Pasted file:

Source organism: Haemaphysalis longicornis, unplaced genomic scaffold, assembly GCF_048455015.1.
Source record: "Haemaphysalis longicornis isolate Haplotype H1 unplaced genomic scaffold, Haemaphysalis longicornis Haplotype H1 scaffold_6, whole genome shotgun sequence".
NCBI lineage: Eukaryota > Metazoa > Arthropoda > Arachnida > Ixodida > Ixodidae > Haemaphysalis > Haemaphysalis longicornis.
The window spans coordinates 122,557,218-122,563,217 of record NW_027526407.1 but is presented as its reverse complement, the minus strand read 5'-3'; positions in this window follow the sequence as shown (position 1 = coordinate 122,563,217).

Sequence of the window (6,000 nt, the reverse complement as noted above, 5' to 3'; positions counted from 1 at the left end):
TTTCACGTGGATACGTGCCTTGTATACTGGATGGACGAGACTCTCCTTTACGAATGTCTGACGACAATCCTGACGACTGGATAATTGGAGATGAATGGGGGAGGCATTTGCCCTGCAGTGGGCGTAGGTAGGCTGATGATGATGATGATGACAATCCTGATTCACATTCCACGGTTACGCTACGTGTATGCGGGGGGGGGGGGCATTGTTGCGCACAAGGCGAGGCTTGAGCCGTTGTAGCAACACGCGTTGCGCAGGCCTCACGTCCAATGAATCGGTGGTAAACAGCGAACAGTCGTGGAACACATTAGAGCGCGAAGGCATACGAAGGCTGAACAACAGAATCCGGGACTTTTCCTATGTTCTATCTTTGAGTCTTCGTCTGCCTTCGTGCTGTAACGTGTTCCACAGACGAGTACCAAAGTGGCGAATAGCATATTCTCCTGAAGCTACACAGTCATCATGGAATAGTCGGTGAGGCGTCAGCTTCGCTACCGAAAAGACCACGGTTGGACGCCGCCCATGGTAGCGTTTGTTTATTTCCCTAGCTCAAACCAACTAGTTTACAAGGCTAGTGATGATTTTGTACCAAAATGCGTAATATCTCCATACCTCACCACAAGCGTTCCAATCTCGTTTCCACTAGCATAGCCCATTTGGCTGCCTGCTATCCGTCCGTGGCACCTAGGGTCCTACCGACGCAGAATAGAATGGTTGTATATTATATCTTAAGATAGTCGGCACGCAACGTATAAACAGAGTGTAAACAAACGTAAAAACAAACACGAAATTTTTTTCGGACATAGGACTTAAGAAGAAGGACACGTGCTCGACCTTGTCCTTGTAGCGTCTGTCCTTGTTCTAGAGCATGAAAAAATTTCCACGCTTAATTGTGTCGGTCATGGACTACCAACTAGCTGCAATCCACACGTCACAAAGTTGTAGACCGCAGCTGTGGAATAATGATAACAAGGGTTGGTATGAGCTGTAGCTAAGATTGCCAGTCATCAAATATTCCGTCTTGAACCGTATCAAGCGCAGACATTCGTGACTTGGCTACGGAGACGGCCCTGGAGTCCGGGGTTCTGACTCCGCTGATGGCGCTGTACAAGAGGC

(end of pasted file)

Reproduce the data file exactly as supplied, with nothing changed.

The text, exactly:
Source organism: Haemaphysalis longicornis, unplaced genomic scaffold, assembly GCF_048455015.1.
Source record: "Haemaphysalis longicornis isolate Haplotype H1 unplaced genomic scaffold, Haemaphysalis longicornis Haplotype H1 scaffold_6, whole genome shotgun sequence".
NCBI lineage: Eukaryota > Metazoa > Arthropoda > Arachnida > Ixodida > Ixodidae > Haemaphysalis > Haemaphysalis longicornis.
The window spans coordinates 122,557,218-122,563,217 of record NW_027526407.1 but is presented as its reverse complement, the minus strand read 5'-3'; positions in this window follow the sequence as shown (position 1 = coordinate 122,563,217).

Sequence of the window (6,000 nt, the reverse complement as noted above, 5' to 3'; positions counted from 1 at the left end):
TTTCACGTGGATACGTGCCTTGTATACTGGATGGACGAGACTCTCCTTTACGAATGTCTGACGACAATCCTGACGACTGGATAATTGGAGATGAATGGGGGAGGCATTTGCCCTGCAGTGGGCGTAGGTAGGCTGATGATGATGATGATGACAATCCTGATTCACATTCCACGGTTACGCTACGTGTATGCGGGGGGGGGGGGCATTGTTGCGCACAAGGCGAGGCTTGAGCCGTTGTAGCAACACGCGTTGCGCAGGCCTCACGTCCAATGAATCGGTGGTAAACAGCGAACAGTCGTGGAACACATTAGAGCGCGAAGGCATACGAAGGCTGAACAACAGAATCCGGGACTTTTCCTATGTTCTATCTTTGAGTCTTCGTCTGCCTTCGTGCTGTAACGTGTTCCACAGACGAGTACCAAAGTGGCGAATAGCATATTCTCCTGAAGCTACACAGTCATCATGGAATAGTCGGTGAGGCGTCAGCTTCGCTACCGAAAAGACCACGGTTGGACGCCGCCCATGGTAGCGTTTGTTTATTTCCCTAGCTCAAACCAACTAGTTTACAAGGCTAGTGATGATTTTGTACCAAAATGCGTAATATCTCCATACCTCACCACAAGCGTTCCAATCTCGTTTCCACTAGCATAGCCCATTTGGCTGCCTGCTATCCGTCCGTGGCACCTAGGGTCCTACCGACGCAGAATAGAATGGTTGTATATTATATCTTAAGATAGTCGGCACGCAACGTATAAACAGAGTGTAAACAAACGTAAAAACAAACACGAAATTTTTTTCGGACATAGGACTTAAGAAGAAGGACACGTGCTCGACCTTGTCCTTGTAGCGTCTGTCCTTGTTCTAGAGCATGAAAAAATTTCCACGCTTAATTGTGTCGGTCATGGACTACCAACTAGCTGCAATCCACACGTCACAAAGTTGTAGACCGCAGCTGTGGAATAATGATAACAAGGGTTGGTATGAGCTGTAGCTAAGATTGCCAGTCATCAAATATTCCGTCTTGAACCGTATCAAGCGCAGACATTCGTGACTTGGCTACGGAGACGGCCCTGGAGTCCGGGGTTCTGACTCCGCTGATGGCGCTGTACAAGAGGC